The flyer--and the young woman's call to arms--was the first official notice that, yes indeed, the approximately 500,000 people marching up Seventh Avenue to protest the Republican Convention and George Bush's war in Iraq would defy the mayor, the court, and the police and gather in Central Park where protest organizers had been seeking a rally permit for a year. New York's State Supreme Court officially turned down the organizers, United for Peace and Justice, on Wednesday after a last-minute appeal hearing.
Coy threats to defy the court fueled the demonstration all morning, lending a buzz of subversion to the march. In a reference to the city's comical argument that protesters would damage the turf in Central Park, one huge sign read, "Grass grows back. Free speech won't." Meanwhile, a world-beat rock band, Outernational, firing up protesters at a Sunday morning kickoff in Union Square announced, "Our set was supposed to be in Central Park"; and all the morning's scheduled speakers--like Michael Berg, father of Nick Berg, the freelance contractor who was beheaded by Iraqi insurgents earlier this year--signed off their speeches with a bit of teenage defiance: "See you in the Park!"
Even the mellow group I was shadowing, about six protesters with Seattle NION (Not in Our Name), had been nodding and winking about heading to Central Park. "Oh, there'll be some arrests later in the day," Seattle NION spokesperson Margo Polley chuckled when I noted that things seemed pretty peaceful.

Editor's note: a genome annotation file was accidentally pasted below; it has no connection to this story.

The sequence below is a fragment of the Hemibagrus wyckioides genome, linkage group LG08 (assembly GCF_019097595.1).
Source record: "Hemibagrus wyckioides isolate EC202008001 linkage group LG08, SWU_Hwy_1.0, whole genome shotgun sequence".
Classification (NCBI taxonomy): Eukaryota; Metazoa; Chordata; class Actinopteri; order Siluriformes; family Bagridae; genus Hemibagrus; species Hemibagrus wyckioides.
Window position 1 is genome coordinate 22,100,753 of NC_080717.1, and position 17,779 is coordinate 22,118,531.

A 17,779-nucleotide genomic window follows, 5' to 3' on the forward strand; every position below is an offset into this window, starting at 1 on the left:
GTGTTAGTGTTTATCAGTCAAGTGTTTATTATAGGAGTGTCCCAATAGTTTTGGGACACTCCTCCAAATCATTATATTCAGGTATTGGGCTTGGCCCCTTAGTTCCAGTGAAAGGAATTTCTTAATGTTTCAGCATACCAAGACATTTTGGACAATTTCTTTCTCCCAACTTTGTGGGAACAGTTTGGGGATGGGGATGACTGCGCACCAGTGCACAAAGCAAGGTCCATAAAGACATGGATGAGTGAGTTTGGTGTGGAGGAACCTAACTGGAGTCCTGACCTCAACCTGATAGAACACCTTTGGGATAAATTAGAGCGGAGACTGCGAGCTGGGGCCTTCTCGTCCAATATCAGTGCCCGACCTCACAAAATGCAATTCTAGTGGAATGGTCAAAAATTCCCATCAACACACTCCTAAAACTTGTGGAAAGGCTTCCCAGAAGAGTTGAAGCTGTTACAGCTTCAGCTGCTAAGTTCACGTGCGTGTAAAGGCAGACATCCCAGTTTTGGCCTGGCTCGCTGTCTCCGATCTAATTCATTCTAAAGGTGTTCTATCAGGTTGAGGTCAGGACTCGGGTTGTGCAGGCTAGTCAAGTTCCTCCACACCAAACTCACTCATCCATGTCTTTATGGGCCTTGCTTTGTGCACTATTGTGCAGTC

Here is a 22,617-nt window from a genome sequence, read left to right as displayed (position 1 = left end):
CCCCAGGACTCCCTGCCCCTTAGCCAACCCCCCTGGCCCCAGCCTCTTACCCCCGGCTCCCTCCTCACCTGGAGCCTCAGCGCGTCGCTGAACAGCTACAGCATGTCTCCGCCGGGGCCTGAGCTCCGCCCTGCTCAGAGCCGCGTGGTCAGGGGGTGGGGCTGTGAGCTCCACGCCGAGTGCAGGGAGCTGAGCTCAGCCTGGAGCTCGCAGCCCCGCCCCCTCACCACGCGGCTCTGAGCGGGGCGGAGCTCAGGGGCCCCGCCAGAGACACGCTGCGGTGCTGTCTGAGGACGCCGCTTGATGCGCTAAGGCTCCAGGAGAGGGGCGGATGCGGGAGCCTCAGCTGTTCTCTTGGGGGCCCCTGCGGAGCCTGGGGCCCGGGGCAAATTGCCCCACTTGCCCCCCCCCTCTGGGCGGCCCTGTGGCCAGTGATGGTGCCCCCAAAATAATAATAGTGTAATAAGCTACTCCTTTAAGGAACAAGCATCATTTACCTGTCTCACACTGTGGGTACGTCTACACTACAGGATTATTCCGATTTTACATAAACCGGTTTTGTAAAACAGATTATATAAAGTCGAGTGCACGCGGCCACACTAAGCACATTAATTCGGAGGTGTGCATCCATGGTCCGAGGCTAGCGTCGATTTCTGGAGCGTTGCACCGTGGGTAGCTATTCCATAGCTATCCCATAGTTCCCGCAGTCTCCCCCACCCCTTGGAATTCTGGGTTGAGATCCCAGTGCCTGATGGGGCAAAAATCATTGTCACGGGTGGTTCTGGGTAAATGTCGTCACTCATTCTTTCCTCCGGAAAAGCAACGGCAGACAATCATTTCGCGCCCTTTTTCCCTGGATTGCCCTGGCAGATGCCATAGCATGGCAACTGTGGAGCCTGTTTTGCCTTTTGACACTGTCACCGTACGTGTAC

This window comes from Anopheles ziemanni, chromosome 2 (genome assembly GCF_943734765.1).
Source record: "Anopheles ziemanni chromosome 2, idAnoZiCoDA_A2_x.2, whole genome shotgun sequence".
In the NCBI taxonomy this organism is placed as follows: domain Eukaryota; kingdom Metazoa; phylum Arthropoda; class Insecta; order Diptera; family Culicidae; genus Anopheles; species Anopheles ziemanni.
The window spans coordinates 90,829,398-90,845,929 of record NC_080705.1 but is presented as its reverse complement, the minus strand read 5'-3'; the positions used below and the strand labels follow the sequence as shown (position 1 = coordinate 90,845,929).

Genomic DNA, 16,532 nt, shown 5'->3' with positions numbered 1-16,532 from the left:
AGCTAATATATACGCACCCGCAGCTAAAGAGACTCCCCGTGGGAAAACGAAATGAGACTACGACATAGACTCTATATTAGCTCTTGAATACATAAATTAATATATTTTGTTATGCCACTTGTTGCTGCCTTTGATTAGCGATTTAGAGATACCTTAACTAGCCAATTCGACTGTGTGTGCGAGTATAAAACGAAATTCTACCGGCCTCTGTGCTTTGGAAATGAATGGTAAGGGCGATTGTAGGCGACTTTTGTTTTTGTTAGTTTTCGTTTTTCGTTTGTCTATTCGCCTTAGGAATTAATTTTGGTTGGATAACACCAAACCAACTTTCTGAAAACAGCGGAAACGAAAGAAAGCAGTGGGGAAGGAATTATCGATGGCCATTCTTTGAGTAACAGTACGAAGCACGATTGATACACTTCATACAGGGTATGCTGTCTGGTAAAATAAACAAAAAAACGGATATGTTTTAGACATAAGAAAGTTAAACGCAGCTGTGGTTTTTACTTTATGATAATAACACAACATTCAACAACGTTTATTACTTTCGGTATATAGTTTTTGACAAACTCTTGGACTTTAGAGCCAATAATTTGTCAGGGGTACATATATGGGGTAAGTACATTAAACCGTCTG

The defiant tone echoed actions that had gone down during the week leading up to the march. On Thursday, August 26, four protesters were arrested for repelling down the Plaza Hotel and unfurling an anti-Bush banner. Also on August 26, 11 AIDS activists, 5 men and 6 women, were arrested after staging a nude protest in front of Madison Square Garden (the GOP Convention site) where they locked arms and blocked traffic for 15 minutes. And on Friday, about 100 bicyclists were arrested for blocking intersections, zigzagging up and down city streets, and snarling traffic near Madison Square Garden and in the East Village.
This run of civil disobedience left Kerry fans nervous about Sunday. Fears of another "Seattle" had Democrats dreading the prospect of TV images of violence in Manhattan: Slovenly anarchists mix it up with New York's finest amidst clouds of tear gas. Film at 11:00.
It would have been a PR freebie for George Bush if, on the eve of his nominating convention at Madison Square Garden, the president's detractors were seen scrapping with the NYPD. And it wouldn't have been much of a trick for Karl Rove to associate Kerry's campaign with the countercultural protesters and any tumult in the streets.